IK causes arms to jerk around

When I rig actions using IK I get a lot of jerking of the arms. I keyframe the arm bones on the Y axis for elbow control. This sometimes fixes it but there are parts of the actions where I cannot fix it. I have separate bones for the X/Z axes and another one for the Y axis. The bone chain goes UpArm > UpArmY > LowArm > LowArmY > Hand. I locked the Y axis on the X/Z bones and locked the X/Z axes on the Y bone. I did not put any IK limits on UpArm but did on the rest of the bones in the chain. When I removed the IK limits, it seemed to reduce the jerking but it also caused the arms to rotate in unrealistic ways. How can I fix the jerking of the arms during IK?

rig_20200510.blend (1.1 MB)

Enabling “rotation” on your IK constraints tends to create twitch when used in conjunction with angle limits. That’s because there end up being an awful lot of positions where there just isn’t an IK solution that meets all the criteria. Your goal for any IK system is to have one and only one solution for every position of the IK target. Any time you have no solution or you have multiple solutions, you invite IK twitch.

My recommendations:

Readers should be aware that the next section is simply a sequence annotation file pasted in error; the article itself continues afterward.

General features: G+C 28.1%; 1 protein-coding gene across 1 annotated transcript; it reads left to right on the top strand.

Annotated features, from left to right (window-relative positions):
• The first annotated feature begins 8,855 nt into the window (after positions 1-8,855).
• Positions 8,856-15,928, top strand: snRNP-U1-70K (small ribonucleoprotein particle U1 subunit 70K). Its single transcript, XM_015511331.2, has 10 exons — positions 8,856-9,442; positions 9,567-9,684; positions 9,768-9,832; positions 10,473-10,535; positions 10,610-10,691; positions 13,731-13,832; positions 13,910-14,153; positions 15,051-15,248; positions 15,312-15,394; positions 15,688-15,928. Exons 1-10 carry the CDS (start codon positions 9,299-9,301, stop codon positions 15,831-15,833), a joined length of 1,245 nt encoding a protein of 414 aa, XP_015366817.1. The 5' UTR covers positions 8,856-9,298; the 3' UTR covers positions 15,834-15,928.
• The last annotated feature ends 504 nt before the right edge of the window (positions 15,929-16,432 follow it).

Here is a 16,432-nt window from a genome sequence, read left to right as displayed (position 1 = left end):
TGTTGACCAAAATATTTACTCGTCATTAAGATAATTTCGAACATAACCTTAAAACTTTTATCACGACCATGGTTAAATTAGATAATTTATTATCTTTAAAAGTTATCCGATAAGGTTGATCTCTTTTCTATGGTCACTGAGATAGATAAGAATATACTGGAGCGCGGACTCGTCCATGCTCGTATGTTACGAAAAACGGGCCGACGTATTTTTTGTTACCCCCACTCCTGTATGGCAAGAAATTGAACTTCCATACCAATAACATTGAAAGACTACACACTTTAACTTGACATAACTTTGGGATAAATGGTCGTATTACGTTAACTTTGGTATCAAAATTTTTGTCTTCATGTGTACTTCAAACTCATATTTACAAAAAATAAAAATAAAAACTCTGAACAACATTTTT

1. Instead of a rotation-enabled IK on the hand, use a no-rotation IK on the forearm twist. Then copy world space rotation from your IK bone to your hand. Animate this rotation to eye instead of trying to get IK to do it all for you. You’re smarter and a better artist than any IK algorithm is.

  2. Adjust your upper arm and forearm twist bones so that they’re exactly in line with their parents. Right now, they’re slightly out of axis. (Subdividing bones and using normal orientation are good tools to make this easier.)

  3. It’s wise to build preferred angles into your armature. Here, you’d do that by rotating your lower arm (and all its children) in the local X axis in the rest position.

  4. Don’t use angle limits on the twist bones. If there’s a problem where the angle limits come into play, the angle limits are likely to create twitch. Instead, animate these manually whenever there’s a problem from too much twist. (Possibly directly, or possibly through an IK pole target:)

  5. Consider using a pole target to control the elbow. This will be easier to use than posing bones involved in the IK chain and will give smoother, more natural interpolation. (There’s an alternative to poles I won’t get into here, too many words already.)

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Thanks for the suggestions. They worked pretty well.